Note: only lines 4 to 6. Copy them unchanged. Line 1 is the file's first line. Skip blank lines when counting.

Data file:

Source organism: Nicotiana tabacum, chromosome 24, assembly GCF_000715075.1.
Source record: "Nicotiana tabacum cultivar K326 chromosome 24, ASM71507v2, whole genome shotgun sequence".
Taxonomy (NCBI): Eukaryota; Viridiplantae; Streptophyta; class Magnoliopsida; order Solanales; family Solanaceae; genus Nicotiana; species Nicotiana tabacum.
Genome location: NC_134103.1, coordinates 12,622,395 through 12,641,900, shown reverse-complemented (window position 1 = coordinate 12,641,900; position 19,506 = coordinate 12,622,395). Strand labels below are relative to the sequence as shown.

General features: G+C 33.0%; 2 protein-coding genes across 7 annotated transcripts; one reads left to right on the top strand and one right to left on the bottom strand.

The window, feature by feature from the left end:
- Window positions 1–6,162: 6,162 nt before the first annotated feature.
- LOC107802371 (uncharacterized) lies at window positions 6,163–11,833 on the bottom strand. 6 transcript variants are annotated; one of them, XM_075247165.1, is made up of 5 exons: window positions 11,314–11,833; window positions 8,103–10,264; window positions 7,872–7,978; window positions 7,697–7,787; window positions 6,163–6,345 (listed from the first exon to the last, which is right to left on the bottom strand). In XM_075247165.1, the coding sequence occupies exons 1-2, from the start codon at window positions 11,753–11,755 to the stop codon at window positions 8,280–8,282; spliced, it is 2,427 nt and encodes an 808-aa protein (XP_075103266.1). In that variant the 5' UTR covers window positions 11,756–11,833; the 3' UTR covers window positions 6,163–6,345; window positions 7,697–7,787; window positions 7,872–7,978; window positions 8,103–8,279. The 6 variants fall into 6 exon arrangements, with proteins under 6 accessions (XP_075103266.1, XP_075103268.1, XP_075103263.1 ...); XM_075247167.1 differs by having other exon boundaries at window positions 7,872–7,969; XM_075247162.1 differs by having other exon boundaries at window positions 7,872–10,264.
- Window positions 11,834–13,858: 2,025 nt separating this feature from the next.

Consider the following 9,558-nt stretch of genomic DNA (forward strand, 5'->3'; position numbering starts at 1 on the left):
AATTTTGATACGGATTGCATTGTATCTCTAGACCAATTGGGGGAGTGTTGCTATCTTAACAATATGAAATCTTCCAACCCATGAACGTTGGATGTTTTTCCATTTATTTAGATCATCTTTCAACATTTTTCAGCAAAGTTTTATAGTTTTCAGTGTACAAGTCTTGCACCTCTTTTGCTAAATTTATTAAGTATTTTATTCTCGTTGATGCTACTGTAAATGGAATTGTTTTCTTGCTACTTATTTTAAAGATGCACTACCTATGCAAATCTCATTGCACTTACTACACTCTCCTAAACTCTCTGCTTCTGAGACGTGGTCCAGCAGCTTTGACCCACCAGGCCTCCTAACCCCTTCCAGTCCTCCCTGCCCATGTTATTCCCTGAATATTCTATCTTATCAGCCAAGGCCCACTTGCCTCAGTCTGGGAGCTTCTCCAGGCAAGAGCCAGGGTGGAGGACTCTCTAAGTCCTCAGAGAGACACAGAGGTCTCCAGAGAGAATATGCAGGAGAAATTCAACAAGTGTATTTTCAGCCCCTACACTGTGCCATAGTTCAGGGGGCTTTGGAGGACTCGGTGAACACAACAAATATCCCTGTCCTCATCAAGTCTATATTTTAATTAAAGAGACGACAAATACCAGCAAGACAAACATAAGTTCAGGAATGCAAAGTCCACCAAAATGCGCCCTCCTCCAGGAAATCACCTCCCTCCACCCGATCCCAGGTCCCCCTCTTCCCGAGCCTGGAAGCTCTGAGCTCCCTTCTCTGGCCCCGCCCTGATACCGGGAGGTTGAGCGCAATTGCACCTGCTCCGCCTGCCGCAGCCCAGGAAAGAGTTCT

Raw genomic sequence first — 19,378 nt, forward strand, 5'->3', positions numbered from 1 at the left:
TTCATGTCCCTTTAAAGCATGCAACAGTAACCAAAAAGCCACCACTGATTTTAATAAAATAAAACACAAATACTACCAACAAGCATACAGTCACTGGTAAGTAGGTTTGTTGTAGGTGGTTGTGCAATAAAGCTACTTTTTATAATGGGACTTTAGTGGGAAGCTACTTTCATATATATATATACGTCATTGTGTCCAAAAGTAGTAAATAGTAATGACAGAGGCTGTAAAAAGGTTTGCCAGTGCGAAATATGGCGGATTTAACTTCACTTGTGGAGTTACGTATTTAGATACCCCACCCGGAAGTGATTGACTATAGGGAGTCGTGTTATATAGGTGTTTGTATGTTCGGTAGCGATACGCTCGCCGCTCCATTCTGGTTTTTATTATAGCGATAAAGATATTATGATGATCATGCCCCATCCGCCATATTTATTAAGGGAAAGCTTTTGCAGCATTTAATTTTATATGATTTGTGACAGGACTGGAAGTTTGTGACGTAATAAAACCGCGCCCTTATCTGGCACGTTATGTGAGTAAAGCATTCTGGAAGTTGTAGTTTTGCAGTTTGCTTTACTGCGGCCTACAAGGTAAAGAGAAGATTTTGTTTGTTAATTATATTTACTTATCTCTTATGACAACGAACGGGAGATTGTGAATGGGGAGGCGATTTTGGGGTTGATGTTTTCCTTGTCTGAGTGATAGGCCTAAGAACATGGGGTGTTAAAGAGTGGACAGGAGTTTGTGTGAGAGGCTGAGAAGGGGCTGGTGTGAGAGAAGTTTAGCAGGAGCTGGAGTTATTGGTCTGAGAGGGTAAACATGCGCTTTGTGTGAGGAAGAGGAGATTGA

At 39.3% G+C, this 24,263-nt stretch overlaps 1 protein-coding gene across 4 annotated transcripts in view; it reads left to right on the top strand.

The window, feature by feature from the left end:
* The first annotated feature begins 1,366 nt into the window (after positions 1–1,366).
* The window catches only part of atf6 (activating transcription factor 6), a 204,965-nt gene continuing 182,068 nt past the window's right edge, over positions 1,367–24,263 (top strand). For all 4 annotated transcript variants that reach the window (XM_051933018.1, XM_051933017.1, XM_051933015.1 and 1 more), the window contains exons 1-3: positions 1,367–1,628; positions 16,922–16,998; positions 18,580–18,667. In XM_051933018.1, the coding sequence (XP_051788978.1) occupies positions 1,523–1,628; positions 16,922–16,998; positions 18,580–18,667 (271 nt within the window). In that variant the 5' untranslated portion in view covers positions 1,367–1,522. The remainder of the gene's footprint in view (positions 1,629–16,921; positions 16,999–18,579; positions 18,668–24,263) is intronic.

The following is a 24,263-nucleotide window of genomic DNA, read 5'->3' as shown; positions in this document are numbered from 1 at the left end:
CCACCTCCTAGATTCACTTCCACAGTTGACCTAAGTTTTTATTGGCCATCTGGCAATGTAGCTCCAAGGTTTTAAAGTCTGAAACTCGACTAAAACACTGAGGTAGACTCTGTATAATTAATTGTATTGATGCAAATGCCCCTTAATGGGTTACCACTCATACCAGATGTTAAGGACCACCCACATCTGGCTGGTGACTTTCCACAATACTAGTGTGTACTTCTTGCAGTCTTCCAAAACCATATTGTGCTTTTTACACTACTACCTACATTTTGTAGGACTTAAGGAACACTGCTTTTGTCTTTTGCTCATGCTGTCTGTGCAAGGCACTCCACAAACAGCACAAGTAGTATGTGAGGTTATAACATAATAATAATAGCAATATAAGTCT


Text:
Genome location: NC_134103.1, coordinates 12,622,395 through 12,641,900, shown reverse-complemented (window position 1 = coordinate 12,641,900; position 19,506 = coordinate 12,622,395). Strand labels below are relative to the sequence as shown.

General features: G+C 33.0%; 2 protein-coding genes across 7 annotated transcripts; one reads left to right on the top strand and one right to left on the bottom strand.

The window, feature by feature from the left end: